A probable multiple vortex tornado appeared in the distant NNW, beneath #4, as we were still talking to Bob. Contrast wasn’t good, but we saw fingers of cloud material orbiting around beneath the very low cloud base and either on or very near ground level, a veritable carousel of condensation filaments. This lasted 3-4 minutes, but with no debris or power flashes apparent, I can say only with about 80% certainty that this was a short-lived, probably not very intense, multivortex tornado. In any event, clearly this storm was now ingesting better boundary layer theta-e than it had as a high based struggler NW of Tulia!

Meso occlusion #5 came and went with a nearly ground scraping wall cloud almost buried in rain, and lousy contrast, but nothing confirmably tornadic. As we continued E through Vigo Park, then N, another mesocirculaton formed (6), a broad and visually intense circulation with a bowl shaped base to our WNW.

This entity yanked a clear slot around itself and rotated like mad — in nontornadic fashion — for what seemed like a very long time. We pulled up beside Rocky Rascovich and watched it for awhile, shooting tripodded video just in case…as yet another meso (7) wound up to the NW in very dark, slate-blue murk. We started to move N to get better contrast on #7, then (maybe 100 feet N of Rocky) pulled back off the road in a big damn hurry.

The reason: a tornado finally formed from #6, as that mesocirculation began shriveling. This was the same tornado seen by many others, and my estimated position of it was 3-4 N of Vigo Park.

The Vigo Park tornado popped a distant power line and posed for our tripodded camcorder and may others’ for several minutes, moving southward as the parent mesocirculation continued shrinking and apparently began to orbit the SW rim of meso #7.

Are you ready? The story of the billion-occlusion supercell isn’t over. A separate condensation funnel formed just N of where the last (southward moving) tornado had been, but still under the #6 mesocirculation remnants.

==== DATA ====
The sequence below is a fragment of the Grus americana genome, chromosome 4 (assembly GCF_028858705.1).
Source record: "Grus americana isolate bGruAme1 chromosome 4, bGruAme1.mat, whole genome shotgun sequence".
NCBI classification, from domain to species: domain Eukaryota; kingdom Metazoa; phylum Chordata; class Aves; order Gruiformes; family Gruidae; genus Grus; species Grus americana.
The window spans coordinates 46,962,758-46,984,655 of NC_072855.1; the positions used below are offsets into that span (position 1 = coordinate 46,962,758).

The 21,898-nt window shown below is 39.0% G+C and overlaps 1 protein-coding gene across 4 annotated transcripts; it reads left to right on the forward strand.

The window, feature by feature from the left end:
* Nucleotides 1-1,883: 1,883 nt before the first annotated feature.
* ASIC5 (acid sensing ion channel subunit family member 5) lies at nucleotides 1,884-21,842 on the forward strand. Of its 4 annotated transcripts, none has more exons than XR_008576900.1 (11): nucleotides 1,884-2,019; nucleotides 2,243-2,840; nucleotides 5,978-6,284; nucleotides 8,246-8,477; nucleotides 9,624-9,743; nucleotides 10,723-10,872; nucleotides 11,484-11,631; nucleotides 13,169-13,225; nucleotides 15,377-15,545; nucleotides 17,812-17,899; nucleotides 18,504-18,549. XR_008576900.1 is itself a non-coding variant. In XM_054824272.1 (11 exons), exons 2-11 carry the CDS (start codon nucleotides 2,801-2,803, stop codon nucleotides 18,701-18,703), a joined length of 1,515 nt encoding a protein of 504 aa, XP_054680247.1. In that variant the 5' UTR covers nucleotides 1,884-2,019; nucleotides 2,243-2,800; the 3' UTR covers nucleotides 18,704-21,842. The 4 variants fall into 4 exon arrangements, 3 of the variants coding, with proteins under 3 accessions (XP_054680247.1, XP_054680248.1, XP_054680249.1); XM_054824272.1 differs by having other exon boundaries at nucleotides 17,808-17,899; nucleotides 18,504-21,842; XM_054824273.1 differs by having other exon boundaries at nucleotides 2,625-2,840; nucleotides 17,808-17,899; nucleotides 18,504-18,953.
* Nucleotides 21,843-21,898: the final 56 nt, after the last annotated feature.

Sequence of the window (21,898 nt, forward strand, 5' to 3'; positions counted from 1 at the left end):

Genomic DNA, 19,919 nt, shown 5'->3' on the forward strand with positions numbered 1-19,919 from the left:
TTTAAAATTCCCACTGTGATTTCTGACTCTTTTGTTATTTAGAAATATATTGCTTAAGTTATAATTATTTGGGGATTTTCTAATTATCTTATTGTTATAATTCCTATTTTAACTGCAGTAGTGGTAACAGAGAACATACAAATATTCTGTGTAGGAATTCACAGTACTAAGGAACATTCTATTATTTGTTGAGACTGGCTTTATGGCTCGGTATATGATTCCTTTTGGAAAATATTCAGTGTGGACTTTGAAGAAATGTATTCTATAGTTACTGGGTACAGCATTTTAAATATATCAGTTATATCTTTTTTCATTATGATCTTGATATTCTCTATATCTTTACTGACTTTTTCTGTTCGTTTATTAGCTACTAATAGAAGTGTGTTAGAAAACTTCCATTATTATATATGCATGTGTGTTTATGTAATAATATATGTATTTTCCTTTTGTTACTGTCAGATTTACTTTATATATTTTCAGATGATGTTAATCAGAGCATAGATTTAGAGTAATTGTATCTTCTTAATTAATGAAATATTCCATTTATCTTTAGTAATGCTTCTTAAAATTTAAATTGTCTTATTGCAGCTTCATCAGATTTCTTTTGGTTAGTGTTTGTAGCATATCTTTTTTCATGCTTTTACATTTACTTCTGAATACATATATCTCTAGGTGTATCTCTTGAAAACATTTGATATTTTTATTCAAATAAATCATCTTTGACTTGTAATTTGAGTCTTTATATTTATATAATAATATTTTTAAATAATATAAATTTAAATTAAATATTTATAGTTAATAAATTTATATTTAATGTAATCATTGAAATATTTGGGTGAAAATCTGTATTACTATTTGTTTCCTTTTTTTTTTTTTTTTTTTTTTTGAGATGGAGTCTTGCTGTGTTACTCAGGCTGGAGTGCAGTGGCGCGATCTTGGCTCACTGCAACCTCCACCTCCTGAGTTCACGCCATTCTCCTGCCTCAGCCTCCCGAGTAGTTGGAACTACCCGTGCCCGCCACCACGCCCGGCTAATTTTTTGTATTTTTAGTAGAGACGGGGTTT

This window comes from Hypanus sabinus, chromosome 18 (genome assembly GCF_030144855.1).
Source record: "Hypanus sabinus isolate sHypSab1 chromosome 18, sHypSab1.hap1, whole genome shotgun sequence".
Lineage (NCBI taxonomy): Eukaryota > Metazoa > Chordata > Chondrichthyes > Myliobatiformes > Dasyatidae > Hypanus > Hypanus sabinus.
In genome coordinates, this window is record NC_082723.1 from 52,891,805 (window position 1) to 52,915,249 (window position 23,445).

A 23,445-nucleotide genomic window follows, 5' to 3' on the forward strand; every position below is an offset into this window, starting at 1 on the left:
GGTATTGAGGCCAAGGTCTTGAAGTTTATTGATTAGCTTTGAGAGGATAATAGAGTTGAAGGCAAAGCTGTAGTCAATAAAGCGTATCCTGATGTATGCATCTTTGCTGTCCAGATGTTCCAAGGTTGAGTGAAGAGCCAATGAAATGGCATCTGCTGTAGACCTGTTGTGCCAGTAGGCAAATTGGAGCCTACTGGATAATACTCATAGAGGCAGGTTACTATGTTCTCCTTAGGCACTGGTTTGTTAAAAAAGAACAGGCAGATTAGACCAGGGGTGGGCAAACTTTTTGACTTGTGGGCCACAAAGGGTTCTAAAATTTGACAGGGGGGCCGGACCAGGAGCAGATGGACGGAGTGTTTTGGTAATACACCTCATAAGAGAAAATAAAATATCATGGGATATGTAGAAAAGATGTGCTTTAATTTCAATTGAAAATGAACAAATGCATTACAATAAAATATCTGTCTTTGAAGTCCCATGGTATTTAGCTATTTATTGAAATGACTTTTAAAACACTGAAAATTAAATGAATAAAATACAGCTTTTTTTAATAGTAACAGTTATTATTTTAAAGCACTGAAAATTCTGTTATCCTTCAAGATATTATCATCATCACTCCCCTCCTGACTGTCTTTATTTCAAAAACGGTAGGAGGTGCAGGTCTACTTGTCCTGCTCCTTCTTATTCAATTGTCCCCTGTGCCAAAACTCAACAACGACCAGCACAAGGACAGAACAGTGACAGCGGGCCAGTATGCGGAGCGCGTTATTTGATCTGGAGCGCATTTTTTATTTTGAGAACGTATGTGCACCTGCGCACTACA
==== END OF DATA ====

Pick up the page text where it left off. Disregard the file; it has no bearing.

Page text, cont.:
It also moved southward before turning northeastward, clearly taking a course around the center of the deeply occluding mesocirculation. At times the condensation funnel extended perhaps 4/5 to ground and clearly was *not* the same as the previous tornado, based on video review. It disappeared in the rain for a minute or two, the re-emerged as a highly tilted rope, dangling SWward before dying completely.

Meanwhile, meso #7 churned along toward the “choke point” of the only area road heading down into the canyon. In a brief burp of over-curiosity, we briefly went down the canyon road on the S side of the hook. Then with intense winds swirling from every direction below the roadside rock walls, rocks falling onto the road from same, and atomized rain both rising and sinking, we regained our sanity and bailed
back south onto the Caprock, letting the storm go.

One very fascinating aspect of the many occlusions this storm did: with each new one, the storm seemed to stall for 10-15 minutes, then move ENE again. How polite of this storm to wait until Rich/Daphne T and the other AMA storm refugees got there also. Glad they didn’t miss the best hose!

Good to see folks like Tim, Carsten, Jon, Carl, Scott FitzGerald, Bob H, Ken Dewey and the Thompson family out there. Yes, Rich got to that storm just in time to see the Vigo Park tornado, and after all the crap he’s been through this season, most definitely deserved that good break.

We tried but failed to beat an elevated, electrically explosive HP supercell to Canyon (where we stayed for the night), and almost got flooded out. But we managed to get some food and a room, and even went out to watch a midnight lightning show on the back side of the complex.